We smelled smoke as soon as we entered the church. It was the fall of 1968, and the fourth Sunday that we went to worship at First Presbyterian Church of Chicago, located in the middle of the south side community of Woodlawn, a few blocks from our apartment. The usher said that someone had firebombed the church office, and many of the records had been removed before the fire, so it was clearly an effort to cover the theft of the records; more than likely it was the Red Squad, a unit of the Chicago Police Department. Fortunately, the fire had been reported and firemen had arrived to put out the fire before a lot of damage occurred.
The Chicago Police had entered the church a few months before and confiscated the weapons that the church had collected from members of the area gang that had taken the name “BlackPStone Nation” as part of an agreement to trade weapons for jobs and opportunities. The “P” in their name supposedly meant “Peace,” but not everyone was persuaded of their intent. The church had objected to the way the police had acted, but not the idea of removing weapons, because that was their plan all along, and they hadn’t decided what how they were going to eliminate the weapons in their possession.
Whatever the church had tried in order to create peace in the neighborhood and that necessarily involved working with the neighborhood gangs, had come under suspicion by the police and some of the political leaders of the city, although other leaders had encouraged their efforts; the church and its pastor, John Fry, kept trying. If the gang leaders ever had good intentions, in cooperating with the jobs and opportunities programs, some of which were funded through the federal government, they eventually gave up when the church came under relentless criticism and was subjected to warrantless searches and fire-bombings.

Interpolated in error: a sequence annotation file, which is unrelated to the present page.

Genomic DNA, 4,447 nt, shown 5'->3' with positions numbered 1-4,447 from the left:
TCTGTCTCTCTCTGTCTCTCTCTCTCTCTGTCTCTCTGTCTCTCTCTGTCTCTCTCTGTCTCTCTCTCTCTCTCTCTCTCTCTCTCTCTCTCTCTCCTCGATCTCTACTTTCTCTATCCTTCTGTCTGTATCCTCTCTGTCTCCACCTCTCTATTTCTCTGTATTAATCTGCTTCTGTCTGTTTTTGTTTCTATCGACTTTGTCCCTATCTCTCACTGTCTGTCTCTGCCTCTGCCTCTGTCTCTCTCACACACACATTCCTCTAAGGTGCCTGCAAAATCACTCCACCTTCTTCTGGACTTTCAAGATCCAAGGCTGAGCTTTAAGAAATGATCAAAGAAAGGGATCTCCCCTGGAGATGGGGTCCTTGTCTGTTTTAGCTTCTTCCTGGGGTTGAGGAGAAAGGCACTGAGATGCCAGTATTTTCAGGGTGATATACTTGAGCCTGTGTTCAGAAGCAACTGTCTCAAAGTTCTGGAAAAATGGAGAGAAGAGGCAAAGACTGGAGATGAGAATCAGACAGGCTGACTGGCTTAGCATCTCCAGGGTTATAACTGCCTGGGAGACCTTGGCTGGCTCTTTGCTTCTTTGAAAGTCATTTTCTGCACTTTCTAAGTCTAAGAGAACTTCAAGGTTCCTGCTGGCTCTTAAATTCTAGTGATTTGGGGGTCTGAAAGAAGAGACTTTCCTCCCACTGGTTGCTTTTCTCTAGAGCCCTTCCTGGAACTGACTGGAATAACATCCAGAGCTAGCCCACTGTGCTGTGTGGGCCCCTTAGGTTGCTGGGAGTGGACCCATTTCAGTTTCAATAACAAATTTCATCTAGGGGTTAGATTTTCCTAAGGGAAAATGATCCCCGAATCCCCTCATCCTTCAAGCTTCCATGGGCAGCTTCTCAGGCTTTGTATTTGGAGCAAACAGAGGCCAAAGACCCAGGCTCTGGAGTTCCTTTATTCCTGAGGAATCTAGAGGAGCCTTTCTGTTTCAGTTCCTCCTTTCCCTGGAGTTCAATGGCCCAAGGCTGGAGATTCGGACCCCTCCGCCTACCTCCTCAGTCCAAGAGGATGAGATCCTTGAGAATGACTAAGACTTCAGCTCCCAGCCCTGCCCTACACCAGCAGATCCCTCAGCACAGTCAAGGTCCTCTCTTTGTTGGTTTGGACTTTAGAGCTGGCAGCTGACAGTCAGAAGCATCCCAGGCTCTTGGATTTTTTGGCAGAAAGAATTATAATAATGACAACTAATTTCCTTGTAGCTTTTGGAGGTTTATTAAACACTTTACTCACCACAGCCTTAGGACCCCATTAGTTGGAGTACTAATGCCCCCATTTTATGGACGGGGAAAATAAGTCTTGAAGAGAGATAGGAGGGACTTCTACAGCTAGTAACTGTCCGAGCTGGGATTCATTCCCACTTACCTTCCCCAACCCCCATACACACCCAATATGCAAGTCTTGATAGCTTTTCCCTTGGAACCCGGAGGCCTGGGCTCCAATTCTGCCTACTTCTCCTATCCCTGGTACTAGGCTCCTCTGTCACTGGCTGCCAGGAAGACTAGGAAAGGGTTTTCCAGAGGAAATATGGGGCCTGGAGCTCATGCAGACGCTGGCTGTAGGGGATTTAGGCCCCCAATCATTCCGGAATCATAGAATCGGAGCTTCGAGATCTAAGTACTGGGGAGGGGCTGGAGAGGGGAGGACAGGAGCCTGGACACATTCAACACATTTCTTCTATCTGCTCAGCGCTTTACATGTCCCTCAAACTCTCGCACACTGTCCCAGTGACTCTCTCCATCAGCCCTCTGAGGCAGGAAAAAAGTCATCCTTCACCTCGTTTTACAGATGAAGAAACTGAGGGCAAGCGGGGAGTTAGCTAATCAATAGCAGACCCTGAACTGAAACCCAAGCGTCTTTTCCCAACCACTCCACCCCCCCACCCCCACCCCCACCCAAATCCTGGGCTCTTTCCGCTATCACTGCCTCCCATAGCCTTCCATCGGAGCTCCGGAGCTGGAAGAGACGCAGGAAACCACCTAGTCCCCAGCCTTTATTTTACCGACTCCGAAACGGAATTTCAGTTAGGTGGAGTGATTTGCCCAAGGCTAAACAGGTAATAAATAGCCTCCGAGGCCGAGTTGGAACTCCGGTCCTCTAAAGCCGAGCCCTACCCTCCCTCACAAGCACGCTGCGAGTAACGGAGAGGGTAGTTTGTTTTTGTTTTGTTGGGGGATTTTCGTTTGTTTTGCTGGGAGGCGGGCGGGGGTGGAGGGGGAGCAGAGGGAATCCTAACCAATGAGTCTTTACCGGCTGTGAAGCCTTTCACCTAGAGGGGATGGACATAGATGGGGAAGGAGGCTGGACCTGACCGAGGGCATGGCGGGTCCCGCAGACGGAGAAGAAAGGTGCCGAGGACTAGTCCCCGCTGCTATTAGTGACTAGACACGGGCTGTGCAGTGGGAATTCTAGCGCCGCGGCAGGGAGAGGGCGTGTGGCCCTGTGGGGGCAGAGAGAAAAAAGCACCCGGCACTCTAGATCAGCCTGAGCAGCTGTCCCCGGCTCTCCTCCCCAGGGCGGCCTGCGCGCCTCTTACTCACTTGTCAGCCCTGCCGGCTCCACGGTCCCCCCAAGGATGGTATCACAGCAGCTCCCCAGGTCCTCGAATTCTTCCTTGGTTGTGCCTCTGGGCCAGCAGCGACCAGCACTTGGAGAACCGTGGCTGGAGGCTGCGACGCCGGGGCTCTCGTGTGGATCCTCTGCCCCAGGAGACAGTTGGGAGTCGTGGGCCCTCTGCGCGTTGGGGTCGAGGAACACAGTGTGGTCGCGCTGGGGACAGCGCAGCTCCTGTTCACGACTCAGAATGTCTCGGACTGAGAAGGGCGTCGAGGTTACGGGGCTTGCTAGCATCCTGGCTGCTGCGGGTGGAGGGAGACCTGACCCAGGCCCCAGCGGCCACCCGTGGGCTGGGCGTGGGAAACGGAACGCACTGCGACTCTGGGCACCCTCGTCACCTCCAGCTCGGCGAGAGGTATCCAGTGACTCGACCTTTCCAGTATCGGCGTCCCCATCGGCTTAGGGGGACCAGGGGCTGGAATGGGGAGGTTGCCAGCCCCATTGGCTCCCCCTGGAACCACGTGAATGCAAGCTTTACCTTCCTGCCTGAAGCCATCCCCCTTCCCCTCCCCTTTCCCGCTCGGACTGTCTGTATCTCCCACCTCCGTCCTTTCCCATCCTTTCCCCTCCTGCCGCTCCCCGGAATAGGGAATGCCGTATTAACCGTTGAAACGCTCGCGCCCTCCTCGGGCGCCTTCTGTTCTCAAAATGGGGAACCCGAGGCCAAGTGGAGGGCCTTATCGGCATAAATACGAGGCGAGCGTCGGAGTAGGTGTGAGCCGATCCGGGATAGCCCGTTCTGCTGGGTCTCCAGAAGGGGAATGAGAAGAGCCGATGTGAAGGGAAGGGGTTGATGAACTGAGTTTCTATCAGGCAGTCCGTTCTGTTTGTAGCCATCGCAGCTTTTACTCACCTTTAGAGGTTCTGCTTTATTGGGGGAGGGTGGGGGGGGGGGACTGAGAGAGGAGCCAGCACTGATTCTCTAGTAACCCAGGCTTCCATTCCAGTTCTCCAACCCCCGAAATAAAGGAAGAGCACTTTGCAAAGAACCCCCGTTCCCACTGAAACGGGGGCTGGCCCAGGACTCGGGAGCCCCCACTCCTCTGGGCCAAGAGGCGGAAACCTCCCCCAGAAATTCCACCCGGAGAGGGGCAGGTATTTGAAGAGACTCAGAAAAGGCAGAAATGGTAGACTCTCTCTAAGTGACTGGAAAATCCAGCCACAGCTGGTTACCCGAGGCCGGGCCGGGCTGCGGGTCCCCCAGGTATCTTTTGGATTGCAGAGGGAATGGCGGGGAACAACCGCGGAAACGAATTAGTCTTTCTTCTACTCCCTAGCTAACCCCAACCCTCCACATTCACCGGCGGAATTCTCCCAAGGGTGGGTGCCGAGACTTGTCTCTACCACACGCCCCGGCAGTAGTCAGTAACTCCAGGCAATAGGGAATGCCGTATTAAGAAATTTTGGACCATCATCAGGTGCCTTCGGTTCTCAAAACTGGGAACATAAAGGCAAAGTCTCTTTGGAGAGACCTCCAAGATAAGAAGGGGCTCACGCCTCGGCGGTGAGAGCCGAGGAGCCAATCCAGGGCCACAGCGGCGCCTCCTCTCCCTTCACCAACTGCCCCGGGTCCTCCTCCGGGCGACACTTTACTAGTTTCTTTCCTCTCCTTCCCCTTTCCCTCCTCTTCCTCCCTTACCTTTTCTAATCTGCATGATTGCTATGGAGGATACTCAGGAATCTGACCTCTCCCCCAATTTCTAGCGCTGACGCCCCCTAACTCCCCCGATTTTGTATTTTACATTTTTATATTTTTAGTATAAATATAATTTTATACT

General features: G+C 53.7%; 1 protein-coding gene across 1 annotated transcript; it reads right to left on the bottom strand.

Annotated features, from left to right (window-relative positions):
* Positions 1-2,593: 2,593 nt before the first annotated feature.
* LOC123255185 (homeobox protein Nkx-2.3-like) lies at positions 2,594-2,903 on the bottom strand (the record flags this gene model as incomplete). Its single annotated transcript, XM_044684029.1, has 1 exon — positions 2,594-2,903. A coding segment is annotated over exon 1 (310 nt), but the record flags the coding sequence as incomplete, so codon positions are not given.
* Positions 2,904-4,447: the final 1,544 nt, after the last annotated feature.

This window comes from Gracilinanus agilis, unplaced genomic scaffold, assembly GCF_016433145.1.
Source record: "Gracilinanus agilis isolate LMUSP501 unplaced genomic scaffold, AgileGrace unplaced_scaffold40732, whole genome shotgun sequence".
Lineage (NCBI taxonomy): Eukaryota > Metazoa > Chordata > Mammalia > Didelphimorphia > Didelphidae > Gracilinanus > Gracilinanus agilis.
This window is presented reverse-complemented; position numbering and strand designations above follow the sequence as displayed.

So we worshipped, prayed for peace in the neighborhood and jobs for the young people, and listened to amazing and prophetic preaching from Pastor Fry. Fry published some books about the issues, notably, Fire and Blackstone, testified before a Congressional Committee, and lectured around the country on efforts to work with one’s neighborhood.
Months later Jan got a job as interviewer with the Illinois State Employment Service on 63rd Street, and she tried for a year to combat the hurdles of inadequate resources, job discrimination, and miles to go within the city environment for people to get to job interviews, much less to land a job that paid enough to keep making the trip. By that time, I was working on projects that took us to other churches within the city. Pastor Fry moved on. Efforts to establish peaceful work and education programs for the young adults of the South Side largely fell apart. Gang leaders and many of its members eventually landed in a cycle of prison, release, and more prison, until they either died or retired. Last time I checked, First Presbyterian was still there, smaller and older, trying to serve the neighborhood, gangs are still operating in the neighborhood, and politicians still are covering their….